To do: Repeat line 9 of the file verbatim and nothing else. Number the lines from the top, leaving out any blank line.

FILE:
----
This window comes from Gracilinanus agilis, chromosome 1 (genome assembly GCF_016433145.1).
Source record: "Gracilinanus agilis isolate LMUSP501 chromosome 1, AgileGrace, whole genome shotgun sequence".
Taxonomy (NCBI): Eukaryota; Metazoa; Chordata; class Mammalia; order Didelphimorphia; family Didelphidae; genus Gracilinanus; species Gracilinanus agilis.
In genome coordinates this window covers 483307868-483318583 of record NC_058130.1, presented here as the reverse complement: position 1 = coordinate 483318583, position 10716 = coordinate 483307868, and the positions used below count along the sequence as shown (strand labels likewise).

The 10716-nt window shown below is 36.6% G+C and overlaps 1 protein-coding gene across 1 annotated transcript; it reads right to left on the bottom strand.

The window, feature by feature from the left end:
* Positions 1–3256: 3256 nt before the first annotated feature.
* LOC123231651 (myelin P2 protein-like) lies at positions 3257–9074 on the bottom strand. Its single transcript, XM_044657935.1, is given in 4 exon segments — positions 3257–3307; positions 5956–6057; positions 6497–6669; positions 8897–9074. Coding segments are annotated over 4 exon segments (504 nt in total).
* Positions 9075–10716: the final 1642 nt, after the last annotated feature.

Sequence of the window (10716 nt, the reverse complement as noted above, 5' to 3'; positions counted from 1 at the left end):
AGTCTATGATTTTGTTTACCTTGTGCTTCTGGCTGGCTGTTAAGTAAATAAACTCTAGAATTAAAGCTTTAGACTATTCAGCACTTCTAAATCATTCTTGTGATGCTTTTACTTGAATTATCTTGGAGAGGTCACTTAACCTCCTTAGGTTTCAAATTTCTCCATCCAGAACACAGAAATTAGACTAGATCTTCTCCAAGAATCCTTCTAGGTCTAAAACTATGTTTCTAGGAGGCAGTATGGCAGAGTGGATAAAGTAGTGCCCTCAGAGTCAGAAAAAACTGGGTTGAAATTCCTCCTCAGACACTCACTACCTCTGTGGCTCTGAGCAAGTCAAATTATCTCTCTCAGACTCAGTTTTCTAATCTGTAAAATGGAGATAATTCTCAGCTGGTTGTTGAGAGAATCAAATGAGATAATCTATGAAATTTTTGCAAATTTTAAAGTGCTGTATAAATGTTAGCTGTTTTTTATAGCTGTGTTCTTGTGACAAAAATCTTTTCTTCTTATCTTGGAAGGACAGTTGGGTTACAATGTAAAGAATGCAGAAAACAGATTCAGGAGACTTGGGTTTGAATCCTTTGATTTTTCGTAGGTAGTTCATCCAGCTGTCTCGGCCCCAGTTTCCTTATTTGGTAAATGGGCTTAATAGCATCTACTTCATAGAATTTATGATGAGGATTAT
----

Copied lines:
* Positions 9075–10716: the final 1642 nt, after the last annotated feature.